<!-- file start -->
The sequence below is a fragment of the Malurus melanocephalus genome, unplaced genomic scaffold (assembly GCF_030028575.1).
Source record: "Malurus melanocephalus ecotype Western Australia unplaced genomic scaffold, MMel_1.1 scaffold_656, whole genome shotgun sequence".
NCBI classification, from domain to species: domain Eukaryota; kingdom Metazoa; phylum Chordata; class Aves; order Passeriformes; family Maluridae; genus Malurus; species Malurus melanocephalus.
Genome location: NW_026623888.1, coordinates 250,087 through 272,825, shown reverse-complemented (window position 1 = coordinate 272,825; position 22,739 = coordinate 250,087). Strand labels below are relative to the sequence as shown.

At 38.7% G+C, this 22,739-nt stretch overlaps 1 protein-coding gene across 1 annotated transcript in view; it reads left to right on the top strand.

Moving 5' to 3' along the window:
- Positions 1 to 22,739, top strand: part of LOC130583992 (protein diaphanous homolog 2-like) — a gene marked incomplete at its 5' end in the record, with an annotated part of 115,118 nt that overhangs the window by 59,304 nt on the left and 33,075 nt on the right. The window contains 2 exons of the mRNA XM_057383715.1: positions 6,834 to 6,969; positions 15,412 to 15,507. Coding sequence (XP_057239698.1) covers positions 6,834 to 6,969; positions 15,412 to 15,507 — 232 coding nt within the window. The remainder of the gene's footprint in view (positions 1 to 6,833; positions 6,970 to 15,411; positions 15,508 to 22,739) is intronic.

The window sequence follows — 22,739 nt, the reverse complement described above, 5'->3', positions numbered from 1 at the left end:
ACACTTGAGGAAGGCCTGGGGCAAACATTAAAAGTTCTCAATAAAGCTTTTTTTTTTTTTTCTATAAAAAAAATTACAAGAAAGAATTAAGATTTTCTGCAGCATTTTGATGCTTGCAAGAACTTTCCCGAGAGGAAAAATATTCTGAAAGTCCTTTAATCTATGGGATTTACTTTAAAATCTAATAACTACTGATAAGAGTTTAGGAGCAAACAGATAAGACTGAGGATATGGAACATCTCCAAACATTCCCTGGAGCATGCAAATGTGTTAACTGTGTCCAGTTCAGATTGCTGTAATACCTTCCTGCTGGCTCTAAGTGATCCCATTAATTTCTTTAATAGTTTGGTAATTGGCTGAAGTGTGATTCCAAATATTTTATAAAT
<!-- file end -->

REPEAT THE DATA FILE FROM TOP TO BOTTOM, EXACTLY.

The sequence below is a fragment of the Malurus melanocephalus genome, unplaced genomic scaffold (assembly GCF_030028575.1).
Source record: "Malurus melanocephalus ecotype Western Australia unplaced genomic scaffold, MMel_1.1 scaffold_656, whole genome shotgun sequence".
NCBI classification, from domain to species: domain Eukaryota; kingdom Metazoa; phylum Chordata; class Aves; order Passeriformes; family Maluridae; genus Malurus; species Malurus melanocephalus.
Genome location: NW_026623888.1, coordinates 250,087 through 272,825, shown reverse-complemented (window position 1 = coordinate 272,825; position 22,739 = coordinate 250,087). Strand labels below are relative to the sequence as shown.

At 38.7% G+C, this 22,739-nt stretch overlaps 1 protein-coding gene across 1 annotated transcript in view; it reads left to right on the top strand.

Moving 5' to 3' along the window:
- Positions 1 to 22,739, top strand: part of LOC130583992 (protein diaphanous homolog 2-like) — a gene marked incomplete at its 5' end in the record, with an annotated part of 115,118 nt that overhangs the window by 59,304 nt on the left and 33,075 nt on the right. The window contains 2 exons of the mRNA XM_057383715.1: positions 6,834 to 6,969; positions 15,412 to 15,507. Coding sequence (XP_057239698.1) covers positions 6,834 to 6,969; positions 15,412 to 15,507 — 232 coding nt within the window. The remainder of the gene's footprint in view (positions 1 to 6,833; positions 6,970 to 15,411; positions 15,508 to 22,739) is intronic.

The window sequence follows — 22,739 nt, the reverse complement described above, 5'->3', positions numbered from 1 at the left end:
ACACTTGAGGAAGGCCTGGGGCAAACATTAAAAGTTCTCAATAAAGCTTTTTTTTTTTTTTCTATAAAAAAAATTACAAGAAAGAATTAAGATTTTCTGCAGCATTTTGATGCTTGCAAGAACTTTCCCGAGAGGAAAAATATTCTGAAAGTCCTTTAATCTATGGGATTTACTTTAAAATCTAATAACTACTGATAAGAGTTTAGGAGCAAACAGATAAGACTGAGGATATGGAACATCTCCAAACATTCCCTGGAGCATGCAAATGTGTTAACTGTGTCCAGTTCAGATTGCTGTAATACCTTCCTGCTGGCTCTAAGTGATCCCATTAATTTCTTTAATAGTTTGGTAATTGGCTGAAGTGTGATTCCAAATATTTTATAAAT